Kidney and gallstones
85% of kidney stones are made from calcium phosphate or calcium oxalate, and gallstones are largely calcium bilirubinate or calcium carbonate combined with cholesterol (present in the gallbladder as a component of bile). Ideally we would like calcium to stay in solution rather than be bound up in this way to form stones. It is magnesium that helps calcium to stay in solution in the body. In addition, healthy urine usually contains levels of citrate that will prevent the formation of oxalates in the kidneys16.
So taking magnesium citrate would be a logical choice here for the prevention of stones. At the same time you would need to address pH (also assisted by magnesium) and the general health and function of the kidney/ gall bladder tissue cells.
Magnesium and the brain
I have already mentioned the role of magnesium and calcium in sending nerve signals. Neurotransmitters in the brain use magnesium, calcium and zinc to stimulate and regulate electrical activity. Calcium-rich brain cells can fire excessively, which will deplete their energy, and sometimes lead to seizures, or even cell death. Magnesium will lower the threshold for those seizures, and so reduce the likelihood that they will happen.
Dr Carolyn Dean tells of a Florida high school football team ill-advisedly given calcium supplements to help with leg cramps before a game. Remember that calcium competes with magnesium for absorption, and also acts antagonistically to magnesium in the body. After playing strenuously on a hot day, 8 members of the team suffered full blown seizures, and 2 had repeated seizures. Others reported symptoms including disorientation, blurred vision, problems walking, muscle twitching, nausea and weakness. The worst affected had also had magnesium depleting fizzy drinks and fast food before the game17.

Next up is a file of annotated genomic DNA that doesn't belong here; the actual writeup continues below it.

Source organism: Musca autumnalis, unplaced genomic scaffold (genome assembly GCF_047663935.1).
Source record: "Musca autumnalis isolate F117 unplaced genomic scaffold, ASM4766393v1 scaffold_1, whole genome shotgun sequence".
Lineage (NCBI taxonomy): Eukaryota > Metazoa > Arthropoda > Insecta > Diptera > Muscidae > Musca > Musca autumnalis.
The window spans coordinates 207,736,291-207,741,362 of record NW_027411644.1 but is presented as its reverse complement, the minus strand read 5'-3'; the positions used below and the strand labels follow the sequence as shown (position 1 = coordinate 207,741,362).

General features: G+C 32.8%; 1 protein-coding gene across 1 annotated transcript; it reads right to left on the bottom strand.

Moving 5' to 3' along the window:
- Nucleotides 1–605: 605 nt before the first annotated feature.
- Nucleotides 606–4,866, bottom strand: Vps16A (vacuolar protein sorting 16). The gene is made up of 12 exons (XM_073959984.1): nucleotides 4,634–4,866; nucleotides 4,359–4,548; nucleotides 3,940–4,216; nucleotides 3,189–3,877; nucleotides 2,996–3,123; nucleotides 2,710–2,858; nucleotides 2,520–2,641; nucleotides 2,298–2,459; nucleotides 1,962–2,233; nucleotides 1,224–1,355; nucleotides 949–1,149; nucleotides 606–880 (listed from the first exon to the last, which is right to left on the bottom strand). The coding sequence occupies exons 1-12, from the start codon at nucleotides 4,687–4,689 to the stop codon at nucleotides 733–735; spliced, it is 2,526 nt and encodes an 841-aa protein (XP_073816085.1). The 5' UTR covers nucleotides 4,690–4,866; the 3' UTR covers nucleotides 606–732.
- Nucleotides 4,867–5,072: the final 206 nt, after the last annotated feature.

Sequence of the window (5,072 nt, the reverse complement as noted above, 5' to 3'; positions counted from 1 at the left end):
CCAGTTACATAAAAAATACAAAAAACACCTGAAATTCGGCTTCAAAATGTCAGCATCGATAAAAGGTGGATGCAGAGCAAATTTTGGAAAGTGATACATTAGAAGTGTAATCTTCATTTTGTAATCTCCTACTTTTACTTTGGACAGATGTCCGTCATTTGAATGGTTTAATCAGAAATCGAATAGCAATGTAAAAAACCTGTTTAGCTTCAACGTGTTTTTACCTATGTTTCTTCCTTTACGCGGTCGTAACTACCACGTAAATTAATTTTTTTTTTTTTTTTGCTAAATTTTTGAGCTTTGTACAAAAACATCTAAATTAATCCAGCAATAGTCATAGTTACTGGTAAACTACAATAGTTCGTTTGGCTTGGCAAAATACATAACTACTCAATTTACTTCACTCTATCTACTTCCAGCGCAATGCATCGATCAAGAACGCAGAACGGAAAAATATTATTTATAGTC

Brain cells damaged by toxicity, trauma or stress will also fire inappropriately. Chemicals such as food additives, pesticides, herbicides, solvents and cleaning products can all cross the blood-brain barrier and poison brain cells. Magnesium can help to protect the brain from the toxic effect of these chemicals.
Heavy metals compete with magnesium in the small intestine and brain, and so as well as depleting magnesium, they will be depleted by magnesium if there is enough there. Magnesium also plays an important role in detoxifying our cells from heavy metals, not least though production of detoxifying glutathione. Studies have shown that magnesium will in fact protect the whole body from heavy metals18. With the increase in links between heavy metals and conditions such as Parkinson’s19, Alzheimer’s20, dementia, MS, ME, autism21, ADHD etc., magnesium would be a strong contender for consideration when looking at supplementation for brain health, alongside essential fatty acids and zinc.
Magnesium is also required for the production of serotonin, making it a useful nutrient for those with depression, and also for the production of dopamine, low levels of which are associated with Parkinson’s disease.
Magnesium and anxiety
Magnesium deficiency has been related to anxiety22, panic attacks23 and palpitations24. We have already looked at magnesium and heart health, but we must also look at the role of the adrenals here too.
What I often refer to as an “adrenal lifestyle”, i.e. with stressful jobs, repeated heavy exercise or adrenaline sports, burning the candle at both ends, running on empty – all of these deplete magnesium levels by putting a strain on the adrenals. Adrenal stress will lead to increased loss of magnesium and potassium via the kidneys, as aldosterone signals that they should hold onto fluids via sodium retention – thus also contributing to high blood pressure.
Additionally, magnesium is a co-factor for the hormones, prostaglandins and enzymes required to service the adrenals (alongside zinc, essential fatty acids, vitamin C, vitamin E, a variety of B vitamins and amino acids – B5 is a particularly good adrenal support, as are B6 and vitamin C). Adrenal depletion will also put a strain on thyroid, and indeed the rest of the endocrine system.